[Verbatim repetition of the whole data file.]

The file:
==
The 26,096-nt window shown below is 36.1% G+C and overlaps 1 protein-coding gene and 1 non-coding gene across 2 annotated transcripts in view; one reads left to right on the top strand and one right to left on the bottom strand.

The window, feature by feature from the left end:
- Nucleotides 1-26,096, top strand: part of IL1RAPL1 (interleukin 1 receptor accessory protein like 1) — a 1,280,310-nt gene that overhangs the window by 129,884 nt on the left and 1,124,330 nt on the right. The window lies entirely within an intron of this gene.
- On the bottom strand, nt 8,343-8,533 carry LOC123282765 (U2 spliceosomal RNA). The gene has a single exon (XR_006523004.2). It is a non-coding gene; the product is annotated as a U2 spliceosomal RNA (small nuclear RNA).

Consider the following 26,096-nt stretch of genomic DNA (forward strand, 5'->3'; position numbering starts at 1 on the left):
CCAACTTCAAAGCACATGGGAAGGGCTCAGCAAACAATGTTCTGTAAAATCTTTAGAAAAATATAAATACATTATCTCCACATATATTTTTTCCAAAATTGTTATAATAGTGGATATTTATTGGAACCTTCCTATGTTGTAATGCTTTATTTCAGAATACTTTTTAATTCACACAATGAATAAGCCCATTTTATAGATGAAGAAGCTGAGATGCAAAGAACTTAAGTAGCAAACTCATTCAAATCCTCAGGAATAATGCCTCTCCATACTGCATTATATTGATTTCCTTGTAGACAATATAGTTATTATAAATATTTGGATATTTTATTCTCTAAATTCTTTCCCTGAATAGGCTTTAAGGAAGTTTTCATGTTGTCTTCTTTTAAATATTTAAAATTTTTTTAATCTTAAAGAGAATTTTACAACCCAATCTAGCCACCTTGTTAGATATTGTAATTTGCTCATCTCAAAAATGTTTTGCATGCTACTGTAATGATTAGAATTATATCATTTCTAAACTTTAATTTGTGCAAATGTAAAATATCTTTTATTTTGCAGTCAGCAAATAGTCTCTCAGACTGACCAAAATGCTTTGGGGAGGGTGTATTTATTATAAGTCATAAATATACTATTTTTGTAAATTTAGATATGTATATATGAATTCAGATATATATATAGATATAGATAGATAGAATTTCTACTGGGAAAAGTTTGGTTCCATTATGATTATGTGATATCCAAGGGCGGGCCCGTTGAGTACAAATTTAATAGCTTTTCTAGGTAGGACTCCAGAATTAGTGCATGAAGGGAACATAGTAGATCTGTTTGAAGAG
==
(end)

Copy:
The 26,096-nt window shown below is 36.1% G+C and overlaps 1 protein-coding gene and 1 non-coding gene across 2 annotated transcripts in view; one reads left to right on the top strand and one right to left on the bottom strand.

The window, feature by feature from the left end:
- Nucleotides 1-26,096, top strand: part of IL1RAPL1 (interleukin 1 receptor accessory protein like 1) — a 1,280,310-nt gene that overhangs the window by 129,884 nt on the left and 1,124,330 nt on the right. The window lies entirely within an intron of this gene.
- On the bottom strand, nt 8,343-8,533 carry LOC123282765 (U2 spliceosomal RNA). The gene has a single exon (XR_006523004.2). It is a non-coding gene; the product is annotated as a U2 spliceosomal RNA (small nuclear RNA).

Consider the following 26,096-nt stretch of genomic DNA (forward strand, 5'->3'; position numbering starts at 1 on the left):
CCAACTTCAAAGCACATGGGAAGGGCTCAGCAAACAATGTTCTGTAAAATCTTTAGAAAAATATAAATACATTATCTCCACATATATTTTTTCCAAAATTGTTATAATAGTGGATATTTATTGGAACCTTCCTATGTTGTAATGCTTTATTTCAGAATACTTTTTAATTCACACAATGAATAAGCCCATTTTATAGATGAAGAAGCTGAGATGCAAAGAACTTAAGTAGCAAACTCATTCAAATCCTCAGGAATAATGCCTCTCCATACTGCATTATATTGATTTCCTTGTAGACAATATAGTTATTATAAATATTTGGATATTTTATTCTCTAAATTCTTTCCCTGAATAGGCTTTAAGGAAGTTTTCATGTTGTCTTCTTTTAAATATTTAAAATTTTTTTAATCTTAAAGAGAATTTTACAACCCAATCTAGCCACCTTGTTAGATATTGTAATTTGCTCATCTCAAAAATGTTTTGCATGCTACTGTAATGATTAGAATTATATCATTTCTAAACTTTAATTTGTGCAAATGTAAAATATCTTTTATTTTGCAGTCAGCAAATAGTCTCTCAGACTGACCAAAATGCTTTGGGGAGGGTGTATTTATTATAAGTCATAAATATACTATTTTTGTAAATTTAGATATGTATATATGAATTCAGATATATATATAGATATAGATAGATAGAATTTCTACTGGGAAAAGTTTGGTTCCATTATGATTATGTGATATCCAAGGGCGGGCCCGTTGAGTACAAATTTAATAGCTTTTCTAGGTAGGACTCCAGAATTAGTGCATGAAGGGAACATAGTAGATCTGTTTGAAGAG